Handel’s Partenope (1730), written for his first season at the King’s Theatre, is a paradox: an anti-heroic opera seria. It recounts a fictional historic episode with a healthy dose of buffa humour as heroism is held up to ridicule. Musicologist Edward Dent suggested that there was something Shakespearean about Partenope - and with its complex (nonsensical?) inter-relationships, cross-dressing disguises and concluding double-wedding it certainly has a touch of Twelfth Night about it. But, while the ‘plot’ may seem inconsequential or superficial, Handel’s music, as ever, probes the profundities of human nature.
The latest instalment of Wigmore Hall’s ambitious two-year project, ‘Schubert: The Complete Songs’, was presented by German tenor Christoph Prégardien and pianist Julius Drake.
On March 10, 2017, San Diego Opera presented an unusual version of Georges Bizet’s Carmen called La Tragédie de Carmen (The Tragedy of Carmen).
For his farewell production as director of opera at the Royal Opera House, Kasper Holten has chosen Wagner’s only ‘comedy’, Die Meistersinger von Nürnberg: an opera about the very medium in which it is written.
The dramatic strength that Stage Director Michael Scarola drew from his Pagliacci cast was absolutely amazing. He gave us a sizzling rendition of the libretto, pointing out every bit of foreshadowing built into the plot.
A skewering of the preening pretentiousness of the Pre-Raphaelites and Aesthetes of the late-nineteenth century, Gilbert and Sullivan’s 1881 operetta Patience outlives the fashion that fashioned it, and makes mincemeat of mincing dandies and divas, of whatever period, who value style over substance, art over life.
Irish mezzo-soprano Tara Erraught demonstrated a relaxed, easy manner and obvious enjoyment of both the music itself and its communication to the audience during this varied Rosenblatt Series concert at the Wigmore Hall. Erraught and her musical partners for the evening - clarinettist Ulrich Pluta and pianist James Baillieu - were equally adept at capturing both the fresh lyricism of the exchanges between voice and clarinet in the concert arias of the first half of the programme and clinching precise dramatic moods and moments in the operatic arias that followed the interval.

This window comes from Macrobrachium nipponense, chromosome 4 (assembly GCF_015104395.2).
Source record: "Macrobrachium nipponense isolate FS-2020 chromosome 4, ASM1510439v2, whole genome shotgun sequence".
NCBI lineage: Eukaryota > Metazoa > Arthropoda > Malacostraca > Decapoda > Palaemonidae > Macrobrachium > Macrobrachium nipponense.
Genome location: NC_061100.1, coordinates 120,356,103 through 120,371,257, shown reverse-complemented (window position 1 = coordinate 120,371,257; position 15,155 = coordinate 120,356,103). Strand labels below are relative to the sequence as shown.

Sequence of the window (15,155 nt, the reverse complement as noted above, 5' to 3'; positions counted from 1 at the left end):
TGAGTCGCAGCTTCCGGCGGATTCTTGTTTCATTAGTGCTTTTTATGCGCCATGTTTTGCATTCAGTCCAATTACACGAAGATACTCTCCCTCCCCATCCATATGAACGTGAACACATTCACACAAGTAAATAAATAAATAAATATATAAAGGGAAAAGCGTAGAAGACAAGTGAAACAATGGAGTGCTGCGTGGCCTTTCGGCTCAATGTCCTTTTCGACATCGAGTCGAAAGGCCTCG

This Sunday the Metropolitan Opera will feature as part of the BBC Radio 3 documentary, Opera Across the Waves, in which critic and academic Flora Willson explores how opera is engaging new audiences. The 45-minute programme explores the roots of global opera broadcasting and how in particular, New York’s Metropolitan Opera became one of the most iconic and powerful
producers of opera.
22 Jun 2010
La fanciulla del West in San Francisco
A bizarre rock cliff attributed in the program booklet to one Antonio Nigro was the sole background for San Francisco Opera’s production of Puccini’s version of a play named The Girl of the Golden West by San Francisco born David Belasco (1853-1931).
Over the long evening we got to know this wall’s every nook and cranny in about every color of light imaginable.
Just when you thought San Francisco Opera got its productions from Chicago this one comes from Palermo (Italy) where its stage director, one Lorenzo Mariani, is the artistic director of the Teatro Massimo. The Italianization of San Francisco Opera is amusing. One can even imagine an Italian operatic mafia that promotes only its own when brokering international deals. This could explain and perhaps excuse the otherwise inexplicable and inexcusable.
Salvatore Licitra as Dick Johnson
The star of this San Francisco edition of Palermo’s Fanciulla is, no surprise, conductor Nicola Luisotti whose full throated orchestra sang out with delirious abandon Minnie’s true love for the bandito Ramerrez. He pulls us through this evening with orchestral sweep and dramatic point — typical Luisotti.